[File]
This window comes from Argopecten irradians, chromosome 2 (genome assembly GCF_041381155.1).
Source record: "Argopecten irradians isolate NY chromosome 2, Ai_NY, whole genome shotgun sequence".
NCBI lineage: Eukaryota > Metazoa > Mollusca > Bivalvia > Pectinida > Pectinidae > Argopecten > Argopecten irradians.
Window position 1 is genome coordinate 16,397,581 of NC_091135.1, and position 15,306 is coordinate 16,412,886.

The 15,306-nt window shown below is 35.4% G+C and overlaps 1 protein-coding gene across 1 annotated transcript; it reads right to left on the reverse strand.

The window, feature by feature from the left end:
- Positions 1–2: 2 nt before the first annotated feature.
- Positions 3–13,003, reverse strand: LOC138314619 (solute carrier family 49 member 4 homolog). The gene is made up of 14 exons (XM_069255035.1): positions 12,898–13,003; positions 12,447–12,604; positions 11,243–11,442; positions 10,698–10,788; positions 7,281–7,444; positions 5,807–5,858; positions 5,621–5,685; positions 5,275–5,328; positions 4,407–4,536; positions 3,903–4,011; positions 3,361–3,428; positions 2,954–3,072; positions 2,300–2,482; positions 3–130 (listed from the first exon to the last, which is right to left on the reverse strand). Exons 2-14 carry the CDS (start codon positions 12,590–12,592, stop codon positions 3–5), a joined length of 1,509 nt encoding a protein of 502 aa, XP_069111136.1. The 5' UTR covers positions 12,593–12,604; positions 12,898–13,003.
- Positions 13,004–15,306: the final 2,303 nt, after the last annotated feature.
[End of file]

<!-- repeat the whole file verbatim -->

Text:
This window comes from Argopecten irradians, chromosome 2 (genome assembly GCF_041381155.1).
Source record: "Argopecten irradians isolate NY chromosome 2, Ai_NY, whole genome shotgun sequence".
NCBI lineage: Eukaryota > Metazoa > Mollusca > Bivalvia > Pectinida > Pectinidae > Argopecten > Argopecten irradians.
Window position 1 is genome coordinate 16,397,581 of NC_091135.1, and position 15,306 is coordinate 16,412,886.

The 15,306-nt window shown below is 35.4% G+C and overlaps 1 protein-coding gene across 1 annotated transcript; it reads right to left on the reverse strand.

The window, feature by feature from the left end:
- Positions 1–2: 2 nt before the first annotated feature.
- Positions 3–13,003, reverse strand: LOC138314619 (solute carrier family 49 member 4 homolog). The gene is made up of 14 exons (XM_069255035.1): positions 12,898–13,003; positions 12,447–12,604; positions 11,243–11,442; positions 10,698–10,788; positions 7,281–7,444; positions 5,807–5,858; positions 5,621–5,685; positions 5,275–5,328; positions 4,407–4,536; positions 3,903–4,011; positions 3,361–3,428; positions 2,954–3,072; positions 2,300–2,482; positions 3–130 (listed from the first exon to the last, which is right to left on the reverse strand). Exons 2-14 carry the CDS (start codon positions 12,590–12,592, stop codon positions 3–5), a joined length of 1,509 nt encoding a protein of 502 aa, XP_069111136.1. The 5' UTR covers positions 12,593–12,604; positions 12,898–13,003.
- Positions 13,004–15,306: the final 2,303 nt, after the last annotated feature.